3,402,337 Patented Sept. 17, 1968 a winding having two field coils 15, 16 with a common center tap 19 is connected to a source of direct current such as battery 17. The other ends of coils 15, 16 are respectively connected by leads 5, 6 to flexible brushes or springs 11, 12. On the shaft 13 of the rotor member (not shown) of motor 10, there is provided an eccentric contact portion 14 which is positioned in the assembled motor between the free end portions of the springs 11, 12. Brushes 11, 12 are so spaced apart that the eccentric 14 makes contact with brushes 11, 12 in alternate sequence as the rotor member rotates. The shaft 13 of the motor is conductive and is connected by lead 3 and switch 18 to the other terminal of battery 17.

In the rest or turned off condition of motor 10, that is, with switch 18 open, eccentric 14 ordinarily makes contact with either brush 11 or brush 12. In this manner, when switch 18 is closed, an electrical path is immediately completed from battery 17 through brush 11 or brush 12 to the corresponding coil 15 or 16. The establishment of this path energizes the corresponding coil to induce a magnetic field in field poles 1, 2 and thereby rotate the permanently magnetized armature 7 also mounted on shaft 13. Continued rotation of shaft 13 causes eccentric 14 to break contact with one of the brushes 11, 12 and make contact with the other brush. This change in contact deenergizes the coil previously energized and energizes the other coil, thereby reversing the polarity of the magnetic field induced in field poles 1, 2 to continue the rotation of armature 7 until such time as switch 18 is opened. As shown in FIG. 1, the normal direction of rotation of armature 7 is in a clockwise direction.

When switch 18 is opened to turn 01f motor 10, eccentric 14 ordinarily comes to rest on either brush 11 or 12 in order to provide immediate starting when switch 18 is subsequently closed. However, in the event that eccentric 14 comes to rest at a point such that it fails to make contact with either brush 11 or 12, as shown in FIG. 1, the subsequent closing of switch 18 will fail to complete the electrical circuit and motor 10 will not start.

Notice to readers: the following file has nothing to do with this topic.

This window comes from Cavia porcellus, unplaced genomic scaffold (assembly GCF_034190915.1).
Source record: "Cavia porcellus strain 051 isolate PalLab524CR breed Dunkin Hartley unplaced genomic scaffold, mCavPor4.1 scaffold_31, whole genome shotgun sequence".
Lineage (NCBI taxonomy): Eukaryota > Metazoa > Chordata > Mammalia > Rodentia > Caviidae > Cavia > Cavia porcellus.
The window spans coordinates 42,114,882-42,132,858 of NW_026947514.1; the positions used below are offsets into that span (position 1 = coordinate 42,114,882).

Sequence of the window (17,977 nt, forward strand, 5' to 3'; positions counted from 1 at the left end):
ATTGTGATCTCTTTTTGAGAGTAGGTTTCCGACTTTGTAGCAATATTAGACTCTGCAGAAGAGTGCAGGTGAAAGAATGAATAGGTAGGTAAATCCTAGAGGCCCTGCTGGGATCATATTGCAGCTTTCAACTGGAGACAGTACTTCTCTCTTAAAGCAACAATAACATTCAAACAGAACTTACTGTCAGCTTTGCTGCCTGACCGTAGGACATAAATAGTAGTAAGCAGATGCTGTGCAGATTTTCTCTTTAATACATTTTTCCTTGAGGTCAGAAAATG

In order to ensure positive starting of motor 10 regardless of whether eccentric 14 comes to rest on either of the brushes 11, 12, a starting circuit 20 is connected to motor 10 by way of leads 31, 32, 34. Referring to FIG. 2 in addition to FIG. 1, the application of positive voltage at point 19, corresponding to the closing of switch 18, causes current to flow through uncharged capacitor C in series with resistor R to the control terminal of a switching or gating element. In FIG. 2, the switching 0r gating element is shown as a transistor in which the control terminal is the base-emitter junction, transistor 21 being of any well known switching variety. The other terminal of coil 16 is connected to the input or collector terminal of element 21, and the output or emitter terminal of element 21 is connected to the other side of battery 17 via switch 18. The current applied to the base of transistor 21 turns on transistor 21, thus completing a supplementary electrical path for current to flow through coil 16 and to set up an induced magnetic field in field pole 2. Assuming that eccentric 14 has come to rest without contacting either brush 11 or brush 12, as shown in FIGS. 1 and 2, this magnetic field causes armature 7 to move in a clockwise direction, thereby bringing eccentric 14 into contact with brush 11. When eccentric 14 contacts brush 11, motor 10 then starts its normal operation and armature 7 rotates in a clockwise direction. Alternatively, assuming that eccentric 14 had come to rest in a position mechanical degrees from the position shown in FIG. 1, the energizing of coil 16 through the supplementary electrical path provided by starting circuit 20 causes armature 7 to move initially in a counter-clockwise direction to bring eccentric 14 into contact with brush 11, following which normal operation of motor 10 commences with a reversal in the direction of initial rotation of armature 7 to its usual clockwise rotation.

Starting circuit 20 is automatically released from its control of motor 10 by the charging of capacitor C to a predetermined charge level which acts to shut olf transistor 21. By appropriate selection of the time constant for capacitor C the time required for C to become su fficiently charged can be made sufiiciently short so that transistor 21 is shut off at a relatively short interval of time after switch 18 is closed. A suitable time constant for using this motor in electrical protection systems of the central 'oflice variety is on the order of 14 to 25 milliseconds at a rated voltage of 6 volts.